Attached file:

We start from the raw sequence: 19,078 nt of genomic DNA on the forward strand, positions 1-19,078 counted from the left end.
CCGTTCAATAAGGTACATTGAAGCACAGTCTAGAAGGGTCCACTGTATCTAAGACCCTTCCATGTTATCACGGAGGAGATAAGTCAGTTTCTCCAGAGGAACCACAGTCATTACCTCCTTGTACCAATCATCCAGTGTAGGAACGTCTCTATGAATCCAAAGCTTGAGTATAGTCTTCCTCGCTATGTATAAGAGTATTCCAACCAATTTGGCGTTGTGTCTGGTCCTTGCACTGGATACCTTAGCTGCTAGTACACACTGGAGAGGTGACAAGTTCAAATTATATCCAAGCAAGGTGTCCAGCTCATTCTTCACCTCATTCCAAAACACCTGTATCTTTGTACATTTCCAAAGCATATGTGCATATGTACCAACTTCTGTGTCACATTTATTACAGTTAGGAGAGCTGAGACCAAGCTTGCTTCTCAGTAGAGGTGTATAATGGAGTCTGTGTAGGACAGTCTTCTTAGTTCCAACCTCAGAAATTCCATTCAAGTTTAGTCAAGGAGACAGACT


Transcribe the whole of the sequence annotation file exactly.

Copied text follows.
We start from the raw sequence: 19,078 nt of genomic DNA on the forward strand, positions 1-19,078 counted from the left end.
CCGTTCAATAAGGTACATTGAAGCACAGTCTAGAAGGGTCCACTGTATCTAAGACCCTTCCATGTTATCACGGAGGAGATAAGTCAGTTTCTCCAGAGGAACCACAGTCATTACCTCCTTGTACCAATCATCCAGTGTAGGAACGTCTCTATGAATCCAAAGCTTGAGTATAGTCTTCCTCGCTATGTATAAGAGTATTCCAACCAATTTGGCGTTGTGTCTGGTCCTTGCACTGGATACCTTAGCTGCTAGTACACACTGGAGAGGTGACAAGTTCAAATTATATCCAAGCAAGGTGTCCAGCTCATTCTTCACCTCATTCCAAAACACCTGTATCTTTGTACATTTCCAAAGCATATGTGCATATGTACCAACTTCTGTGTCACATTTATTACAGTTAGGAGAGCTGAGACCAAGCTTGCTTCTCAGTAGAGGTGTATAATGGAGTCTGTGTAGGACAGTCTTCTTAGTTCCAACCTCAGAAATTCCATTCAAGTTTAGTCAAGGAGACAGACT